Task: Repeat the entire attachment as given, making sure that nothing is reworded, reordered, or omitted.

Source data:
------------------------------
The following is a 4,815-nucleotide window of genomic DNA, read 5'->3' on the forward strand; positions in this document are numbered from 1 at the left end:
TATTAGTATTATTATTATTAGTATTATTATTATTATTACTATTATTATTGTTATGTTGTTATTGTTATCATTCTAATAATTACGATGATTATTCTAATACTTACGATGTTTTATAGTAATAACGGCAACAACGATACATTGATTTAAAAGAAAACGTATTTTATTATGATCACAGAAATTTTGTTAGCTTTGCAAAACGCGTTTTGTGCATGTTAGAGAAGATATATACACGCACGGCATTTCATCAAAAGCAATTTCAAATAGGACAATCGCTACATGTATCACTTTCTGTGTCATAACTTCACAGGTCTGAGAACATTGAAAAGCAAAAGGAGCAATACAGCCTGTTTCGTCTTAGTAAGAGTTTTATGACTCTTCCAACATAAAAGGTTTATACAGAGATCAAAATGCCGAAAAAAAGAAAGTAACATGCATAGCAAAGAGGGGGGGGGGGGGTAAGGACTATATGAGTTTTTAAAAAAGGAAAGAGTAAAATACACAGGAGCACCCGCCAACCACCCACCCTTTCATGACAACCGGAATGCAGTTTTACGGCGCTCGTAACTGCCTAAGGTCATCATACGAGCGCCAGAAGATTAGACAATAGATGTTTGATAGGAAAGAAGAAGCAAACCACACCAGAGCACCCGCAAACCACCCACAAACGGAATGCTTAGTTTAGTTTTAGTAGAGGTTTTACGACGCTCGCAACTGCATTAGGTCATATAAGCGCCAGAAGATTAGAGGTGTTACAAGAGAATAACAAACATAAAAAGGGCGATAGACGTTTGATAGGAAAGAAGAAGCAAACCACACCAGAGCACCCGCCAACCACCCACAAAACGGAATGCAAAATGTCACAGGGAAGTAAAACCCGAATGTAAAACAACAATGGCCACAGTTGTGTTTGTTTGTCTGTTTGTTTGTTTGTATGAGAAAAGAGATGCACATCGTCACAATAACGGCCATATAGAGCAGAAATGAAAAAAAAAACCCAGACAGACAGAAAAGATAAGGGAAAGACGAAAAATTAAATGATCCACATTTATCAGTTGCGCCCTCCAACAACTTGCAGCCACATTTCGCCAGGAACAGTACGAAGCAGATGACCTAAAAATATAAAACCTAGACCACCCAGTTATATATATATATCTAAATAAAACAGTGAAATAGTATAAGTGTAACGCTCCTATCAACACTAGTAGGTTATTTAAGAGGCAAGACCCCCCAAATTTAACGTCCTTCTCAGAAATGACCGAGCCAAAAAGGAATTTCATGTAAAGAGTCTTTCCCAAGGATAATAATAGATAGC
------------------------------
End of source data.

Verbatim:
The following is a 4,815-nucleotide window of genomic DNA, read 5'->3' on the forward strand; positions in this document are numbered from 1 at the left end:
TATTAGTATTATTATTATTAGTATTATTATTATTATTACTATTATTATTGTTATGTTGTTATTGTTATCATTCTAATAATTACGATGATTATTCTAATACTTACGATGTTTTATAGTAATAACGGCAACAACGATACATTGATTTAAAAGAAAACGTATTTTATTATGATCACAGAAATTTTGTTAGCTTTGCAAAACGCGTTTTGTGCATGTTAGAGAAGATATATACACGCACGGCATTTCATCAAAAGCAATTTCAAATAGGACAATCGCTACATGTATCACTTTCTGTGTCATAACTTCACAGGTCTGAGAACATTGAAAAGCAAAAGGAGCAATACAGCCTGTTTCGTCTTAGTAAGAGTTTTATGACTCTTCCAACATAAAAGGTTTATACAGAGATCAAAATGCCGAAAAAAAGAAAGTAACATGCATAGCAAAGAGGGGGGGGGGGGGTAAGGACTATATGAGTTTTTAAAAAAGGAAAGAGTAAAATACACAGGAGCACCCGCCAACCACCCACCCTTTCATGACAACCGGAATGCAGTTTTACGGCGCTCGTAACTGCCTAAGGTCATCATACGAGCGCCAGAAGATTAGACAATAGATGTTTGATAGGAAAGAAGAAGCAAACCACACCAGAGCACCCGCAAACCACCCACAAACGGAATGCTTAGTTTAGTTTTAGTAGAGGTTTTACGACGCTCGCAACTGCATTAGGTCATATAAGCGCCAGAAGATTAGAGGTGTTACAAGAGAATAACAAACATAAAAAGGGCGATAGACGTTTGATAGGAAAGAAGAAGCAAACCACACCAGAGCACCCGCCAACCACCCACAAAACGGAATGCAAAATGTCACAGGGAAGTAAAACCCGAATGTAAAACAACAATGGCCACAGTTGTGTTTGTTTGTCTGTTTGTTTGTTTGTATGAGAAAAGAGATGCACATCGTCACAATAACGGCCATATAGAGCAGAAATGAAAAAAAAAACCCAGACAGACAGAAAAGATAAGGGAAAGACGAAAAATTAAATGATCCACATTTATCAGTTGCGCCCTCCAACAACTTGCAGCCACATTTCGCCAGGAACAGTACGAAGCAGATGACCTAAAAATATAAAACCTAGACCACCCAGTTATATATATATATCTAAATAAAACAGTGAAATAGTATAAGTGTAACGCTCCTATCAACACTAGTAGGTTATTTAAGAGGCAAGACCCCCCAAATTTAACGTCCTTCTCAGAAATGACCGAGCCAAAAAGGAATTTCATGTAAAGAGTCTTTCCCAAGGATAATAATAGATAGC